The problem isn't limited to DWB. It can also happen if you're DWA or DWM.
The acronyms--which stand, respectively, for "driving while black," "driving while Asian" and "driving while a minority"--are newer names for an old problem, says the Rev. Zedar E. Broadous, president of the San Fernando Valley branch of the NAACP.
Broadous will join Ramona Ripston, executive director of the ACLU, and other speakers Tuesday at a forum at Cal State Northridge about racial profiling, the procedure by which law enforcement officers single out individuals because of the color of their skin.
"A lot of students refuse to be on the panel because they are afraid of being tagged by the police," said Carolyn Okazaki, a CSUN counselor who has had many students complain of profiling. "So we imported a student from UNLV. He is originally from Compton and he is doing a paper on the topic."
That speaker, Jason Frierson, is also outgoing president of the University of Nevada at Las Vegas law school.
Okazaki said she organized the event because "this is nothing new, but we are just coming around to talking about it."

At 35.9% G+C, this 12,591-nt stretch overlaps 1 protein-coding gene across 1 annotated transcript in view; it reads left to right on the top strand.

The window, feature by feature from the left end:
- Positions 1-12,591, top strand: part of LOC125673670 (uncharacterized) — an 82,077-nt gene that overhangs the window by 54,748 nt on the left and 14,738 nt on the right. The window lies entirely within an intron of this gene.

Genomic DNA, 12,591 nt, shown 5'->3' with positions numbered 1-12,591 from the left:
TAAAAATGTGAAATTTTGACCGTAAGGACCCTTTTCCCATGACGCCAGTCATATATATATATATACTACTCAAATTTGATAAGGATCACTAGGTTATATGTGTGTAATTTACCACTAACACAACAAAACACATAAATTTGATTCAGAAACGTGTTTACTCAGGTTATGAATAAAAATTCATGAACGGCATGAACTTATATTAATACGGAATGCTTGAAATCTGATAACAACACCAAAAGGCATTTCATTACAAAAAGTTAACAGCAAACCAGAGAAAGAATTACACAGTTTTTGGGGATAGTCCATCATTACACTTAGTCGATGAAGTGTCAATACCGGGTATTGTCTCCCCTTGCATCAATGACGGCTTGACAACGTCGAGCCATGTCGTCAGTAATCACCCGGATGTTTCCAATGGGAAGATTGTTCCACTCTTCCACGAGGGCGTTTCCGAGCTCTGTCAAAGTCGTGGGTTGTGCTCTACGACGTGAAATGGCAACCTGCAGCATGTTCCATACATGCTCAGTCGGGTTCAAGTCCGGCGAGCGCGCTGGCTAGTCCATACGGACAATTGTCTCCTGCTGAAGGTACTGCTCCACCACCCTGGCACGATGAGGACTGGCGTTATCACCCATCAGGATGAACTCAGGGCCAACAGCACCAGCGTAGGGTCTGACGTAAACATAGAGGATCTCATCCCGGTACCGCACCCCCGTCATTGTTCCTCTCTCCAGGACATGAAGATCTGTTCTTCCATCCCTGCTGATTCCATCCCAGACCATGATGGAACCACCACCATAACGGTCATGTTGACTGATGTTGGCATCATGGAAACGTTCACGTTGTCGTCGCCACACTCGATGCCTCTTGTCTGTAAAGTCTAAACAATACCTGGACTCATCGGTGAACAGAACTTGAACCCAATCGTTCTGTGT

In December, the federal government reached an unprecedented accord with the state of New Jersey to stop its troopers from using racial profiling when making highway traffic stops.
Many California police agencies are now voluntarily collecting racial data about police stops to see if race is being used unfairly in making such stops; but the Los Angeles Police Department has declined to do so, saying it would hinder investigations.
Broadous remembers being stopped years ago by police in Burbank and Woodland Hills because few African Americans lived in those neighborhoods. Today he supports the LAPD and its recent reforms and cautioned that police have to use race when it fits a criminal profile.
The forum will be held from 2 to 4 p.m. in CSUN's Performing Arts Center. It is free and open to the public.